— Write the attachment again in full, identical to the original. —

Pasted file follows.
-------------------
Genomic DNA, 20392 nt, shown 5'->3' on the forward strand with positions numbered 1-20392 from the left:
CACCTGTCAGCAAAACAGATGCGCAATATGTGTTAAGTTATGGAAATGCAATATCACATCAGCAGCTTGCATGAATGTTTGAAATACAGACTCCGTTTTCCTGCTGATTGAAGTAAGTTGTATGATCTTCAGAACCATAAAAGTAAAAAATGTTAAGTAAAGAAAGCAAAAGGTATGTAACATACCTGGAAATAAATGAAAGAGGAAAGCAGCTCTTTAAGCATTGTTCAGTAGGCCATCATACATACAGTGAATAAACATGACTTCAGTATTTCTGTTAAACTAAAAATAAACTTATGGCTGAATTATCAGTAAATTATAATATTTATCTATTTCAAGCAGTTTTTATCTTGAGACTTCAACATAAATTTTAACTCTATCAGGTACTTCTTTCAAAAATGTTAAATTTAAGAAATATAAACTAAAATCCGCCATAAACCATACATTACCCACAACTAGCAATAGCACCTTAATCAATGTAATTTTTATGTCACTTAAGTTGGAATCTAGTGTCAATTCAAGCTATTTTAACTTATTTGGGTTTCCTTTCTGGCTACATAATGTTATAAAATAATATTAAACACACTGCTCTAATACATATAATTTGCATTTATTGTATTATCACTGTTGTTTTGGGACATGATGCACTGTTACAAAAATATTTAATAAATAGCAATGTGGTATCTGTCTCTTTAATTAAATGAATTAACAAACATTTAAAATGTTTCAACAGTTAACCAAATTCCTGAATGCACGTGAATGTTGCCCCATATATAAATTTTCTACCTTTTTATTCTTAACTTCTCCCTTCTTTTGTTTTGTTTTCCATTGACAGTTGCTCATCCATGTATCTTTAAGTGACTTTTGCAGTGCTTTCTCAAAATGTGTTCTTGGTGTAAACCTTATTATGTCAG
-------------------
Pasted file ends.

Genomic DNA, 20392 nt, shown 5'->3' on the forward strand with positions numbered 1-20392 from the left:
CACCTGTCAGCAAAACAGATGCGCAATATGTGTTAAGTTATGGAAATGCAATATCACATCAGCAGCTTGCATGAATGTTTGAAATACAGACTCCGTTTTCCTGCTGATTGAAGTAAGTTGTATGATCTTCAGAACCATAAAAGTAAAAAATGTTAAGTAAAGAAAGCAAAAGGTATGTAACATACCTGGAAATAAATGAAAGAGGAAAGCAGCTCTTTAAGCATTGTTCAGTAGGCCATCATACATACAGTGAATAAACATGACTTCAGTATTTCTGTTAAACTAAAAATAAACTTATGGCTGAATTATCAGTAAATTATAATATTTATCTATTTCAAGCAGTTTTTATCTTGAGACTTCAACATAAATTTTAACTCTATCAGGTACTTCTTTCAAAAATGTTAAATTTAAGAAATATAAACTAAAATCCGCCATAAACCATACATTACCCACAACTAGCAATAGCACCTTAATCAATGTAATTTTTATGTCACTTAAGTTGGAATCTAGTGTCAATTCAAGCTATTTTAACTTATTTGGGTTTCCTTTCTGGCTACATAATGTTATAAAATAATATTAAACACACTGCTCTAATACATATAATTTGCATTTATTGTATTATCACTGTTGTTTTGGGACATGATGCACTGTTACAAAAATATTTAATAAATAGCAATGTGGTATCTGTCTCTTTAATTAAATGAATTAACAAACATTTAAAATGTTTCAACAGTTAACCAAATTCCTGAATGCACGTGAATGTTGCCCCATATATAAATTTTCTACCTTTTTATTCTTAACTTCTCCCTTCTTTTGTTTTGTTTTCCATTGACAGTTGCTCATCCATGTATCTTTAAGTGACTTTTGCAGTGCTTTCTCAAAATGTGTTCTTGGTGTAAACCTTATTATGTCAG